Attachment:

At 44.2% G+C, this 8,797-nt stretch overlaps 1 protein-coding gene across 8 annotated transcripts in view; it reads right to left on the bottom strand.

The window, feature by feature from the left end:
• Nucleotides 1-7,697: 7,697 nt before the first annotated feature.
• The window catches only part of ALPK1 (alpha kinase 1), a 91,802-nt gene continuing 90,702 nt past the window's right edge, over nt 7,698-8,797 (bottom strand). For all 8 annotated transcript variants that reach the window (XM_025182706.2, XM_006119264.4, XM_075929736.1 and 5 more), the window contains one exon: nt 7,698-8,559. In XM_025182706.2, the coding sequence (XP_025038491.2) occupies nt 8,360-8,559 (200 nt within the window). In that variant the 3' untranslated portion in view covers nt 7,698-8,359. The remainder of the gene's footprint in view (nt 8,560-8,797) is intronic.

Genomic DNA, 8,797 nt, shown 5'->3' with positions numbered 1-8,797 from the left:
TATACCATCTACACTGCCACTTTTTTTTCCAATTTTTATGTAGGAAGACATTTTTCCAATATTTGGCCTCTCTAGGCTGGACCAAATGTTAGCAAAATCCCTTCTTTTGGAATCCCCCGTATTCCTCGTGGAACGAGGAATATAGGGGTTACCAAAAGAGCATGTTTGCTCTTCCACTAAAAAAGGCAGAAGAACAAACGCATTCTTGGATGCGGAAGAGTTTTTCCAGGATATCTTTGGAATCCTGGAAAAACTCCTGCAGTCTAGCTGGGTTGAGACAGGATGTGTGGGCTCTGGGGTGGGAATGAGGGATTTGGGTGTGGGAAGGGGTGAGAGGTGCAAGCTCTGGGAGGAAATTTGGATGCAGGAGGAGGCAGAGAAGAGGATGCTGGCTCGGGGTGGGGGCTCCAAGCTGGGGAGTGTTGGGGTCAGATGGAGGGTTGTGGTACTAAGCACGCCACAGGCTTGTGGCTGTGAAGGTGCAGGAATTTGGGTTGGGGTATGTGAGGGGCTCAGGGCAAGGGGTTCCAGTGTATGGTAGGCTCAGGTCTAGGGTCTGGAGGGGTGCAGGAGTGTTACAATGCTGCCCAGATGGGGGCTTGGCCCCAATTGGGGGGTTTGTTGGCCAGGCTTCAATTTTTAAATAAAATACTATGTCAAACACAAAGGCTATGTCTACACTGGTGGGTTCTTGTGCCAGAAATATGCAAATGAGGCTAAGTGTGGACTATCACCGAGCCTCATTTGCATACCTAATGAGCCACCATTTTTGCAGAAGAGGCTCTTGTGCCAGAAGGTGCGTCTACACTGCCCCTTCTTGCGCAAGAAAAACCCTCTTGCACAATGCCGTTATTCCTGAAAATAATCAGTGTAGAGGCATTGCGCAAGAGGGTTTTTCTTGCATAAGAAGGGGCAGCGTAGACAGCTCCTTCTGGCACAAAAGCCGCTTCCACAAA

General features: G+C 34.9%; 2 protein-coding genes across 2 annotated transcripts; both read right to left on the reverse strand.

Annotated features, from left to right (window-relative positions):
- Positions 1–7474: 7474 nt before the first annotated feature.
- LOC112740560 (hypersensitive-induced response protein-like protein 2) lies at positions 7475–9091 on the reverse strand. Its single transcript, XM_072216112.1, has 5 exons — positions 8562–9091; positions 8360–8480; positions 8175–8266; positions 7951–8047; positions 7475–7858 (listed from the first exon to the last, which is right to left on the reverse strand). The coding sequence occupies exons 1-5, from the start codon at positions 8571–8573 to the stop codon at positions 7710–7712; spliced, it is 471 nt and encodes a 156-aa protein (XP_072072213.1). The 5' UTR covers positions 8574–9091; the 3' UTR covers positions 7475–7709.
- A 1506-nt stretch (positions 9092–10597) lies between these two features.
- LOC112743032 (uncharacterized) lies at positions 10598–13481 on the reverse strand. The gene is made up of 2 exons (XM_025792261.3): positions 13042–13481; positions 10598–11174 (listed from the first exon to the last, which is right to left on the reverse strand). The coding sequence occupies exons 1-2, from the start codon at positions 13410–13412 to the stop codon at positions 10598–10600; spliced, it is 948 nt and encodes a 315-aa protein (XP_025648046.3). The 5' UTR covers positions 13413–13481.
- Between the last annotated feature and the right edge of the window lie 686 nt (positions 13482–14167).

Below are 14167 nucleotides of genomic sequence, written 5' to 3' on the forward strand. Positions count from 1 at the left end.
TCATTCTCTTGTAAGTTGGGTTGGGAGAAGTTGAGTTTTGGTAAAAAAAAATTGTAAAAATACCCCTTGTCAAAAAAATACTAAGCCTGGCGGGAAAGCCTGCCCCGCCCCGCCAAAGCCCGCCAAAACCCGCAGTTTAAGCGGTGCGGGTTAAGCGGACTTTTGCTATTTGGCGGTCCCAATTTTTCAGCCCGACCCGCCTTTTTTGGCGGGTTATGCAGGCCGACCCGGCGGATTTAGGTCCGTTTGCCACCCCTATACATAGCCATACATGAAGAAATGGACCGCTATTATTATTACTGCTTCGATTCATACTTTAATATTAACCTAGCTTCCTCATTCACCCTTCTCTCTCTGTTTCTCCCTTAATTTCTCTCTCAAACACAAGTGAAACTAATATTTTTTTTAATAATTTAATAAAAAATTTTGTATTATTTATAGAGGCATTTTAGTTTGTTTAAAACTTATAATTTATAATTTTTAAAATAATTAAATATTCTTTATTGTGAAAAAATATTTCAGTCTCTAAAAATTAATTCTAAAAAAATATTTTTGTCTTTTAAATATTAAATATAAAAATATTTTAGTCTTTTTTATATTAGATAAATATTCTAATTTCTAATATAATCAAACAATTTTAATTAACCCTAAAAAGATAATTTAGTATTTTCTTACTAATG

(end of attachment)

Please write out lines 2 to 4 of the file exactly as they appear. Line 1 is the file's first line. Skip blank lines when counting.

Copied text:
The window, feature by feature from the left end:
• Nucleotides 1-7,697: 7,697 nt before the first annotated feature.
• The window catches only part of ALPK1 (alpha kinase 1), a 91,802-nt gene continuing 90,702 nt past the window's right edge, over nt 7,698-8,797 (bottom strand). For all 8 annotated transcript variants that reach the window (XM_025182706.2, XM_006119264.4, XM_075929736.1 and 5 more), the window contains one exon: nt 7,698-8,559. In XM_025182706.2, the coding sequence (XP_025038491.2) occupies nt 8,360-8,559 (200 nt within the window). In that variant the 3' untranslated portion in view covers nt 7,698-8,359. The remainder of the gene's footprint in view (nt 8,560-8,797) is intronic.